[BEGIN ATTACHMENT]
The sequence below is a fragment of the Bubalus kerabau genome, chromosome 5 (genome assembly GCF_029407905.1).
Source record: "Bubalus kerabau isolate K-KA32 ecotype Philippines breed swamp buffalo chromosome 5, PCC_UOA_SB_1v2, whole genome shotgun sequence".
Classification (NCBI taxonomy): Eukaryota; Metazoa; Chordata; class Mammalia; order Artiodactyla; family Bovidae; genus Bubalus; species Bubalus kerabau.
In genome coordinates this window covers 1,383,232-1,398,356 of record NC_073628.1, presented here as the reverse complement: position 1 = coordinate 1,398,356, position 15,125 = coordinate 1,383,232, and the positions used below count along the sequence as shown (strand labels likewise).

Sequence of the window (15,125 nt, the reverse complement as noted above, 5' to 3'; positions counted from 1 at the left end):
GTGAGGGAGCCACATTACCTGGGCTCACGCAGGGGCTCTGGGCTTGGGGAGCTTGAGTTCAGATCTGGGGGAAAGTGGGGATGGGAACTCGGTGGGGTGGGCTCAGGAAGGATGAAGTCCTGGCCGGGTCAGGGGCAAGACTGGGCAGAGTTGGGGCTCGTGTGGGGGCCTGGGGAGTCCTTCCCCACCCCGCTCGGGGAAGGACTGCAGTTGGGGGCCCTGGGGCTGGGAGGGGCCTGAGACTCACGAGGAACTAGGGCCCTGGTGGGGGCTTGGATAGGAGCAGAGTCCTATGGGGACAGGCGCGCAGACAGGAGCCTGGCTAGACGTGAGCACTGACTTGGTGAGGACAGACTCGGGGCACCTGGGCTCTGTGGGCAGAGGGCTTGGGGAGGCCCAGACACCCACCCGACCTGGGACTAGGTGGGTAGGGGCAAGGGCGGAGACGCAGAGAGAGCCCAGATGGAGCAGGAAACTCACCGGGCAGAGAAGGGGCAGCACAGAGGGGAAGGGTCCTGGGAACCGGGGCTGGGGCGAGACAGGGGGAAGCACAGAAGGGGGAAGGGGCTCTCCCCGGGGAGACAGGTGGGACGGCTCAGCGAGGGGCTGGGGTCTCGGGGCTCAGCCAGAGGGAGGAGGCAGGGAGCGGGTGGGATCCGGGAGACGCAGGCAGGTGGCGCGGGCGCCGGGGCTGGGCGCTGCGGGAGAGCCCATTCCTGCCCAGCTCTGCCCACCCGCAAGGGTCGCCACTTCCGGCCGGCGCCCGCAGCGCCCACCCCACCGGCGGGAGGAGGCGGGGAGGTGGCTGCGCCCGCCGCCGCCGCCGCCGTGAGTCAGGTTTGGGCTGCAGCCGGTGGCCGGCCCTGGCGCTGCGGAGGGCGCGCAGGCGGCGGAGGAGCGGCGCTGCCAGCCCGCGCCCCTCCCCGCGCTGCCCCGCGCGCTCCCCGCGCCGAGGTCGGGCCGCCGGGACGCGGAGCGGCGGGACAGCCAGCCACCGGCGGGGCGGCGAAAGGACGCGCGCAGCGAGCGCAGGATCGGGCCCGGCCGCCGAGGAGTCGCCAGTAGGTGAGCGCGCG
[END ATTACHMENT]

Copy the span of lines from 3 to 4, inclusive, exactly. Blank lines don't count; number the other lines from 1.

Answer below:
Classification (NCBI taxonomy): Eukaryota; Metazoa; Chordata; class Mammalia; order Artiodactyla; family Bovidae; genus Bubalus; species Bubalus kerabau.
In genome coordinates this window covers 1,383,232-1,398,356 of record NC_073628.1, presented here as the reverse complement: position 1 = coordinate 1,398,356, position 15,125 = coordinate 1,383,232, and the positions used below count along the sequence as shown (strand labels likewise).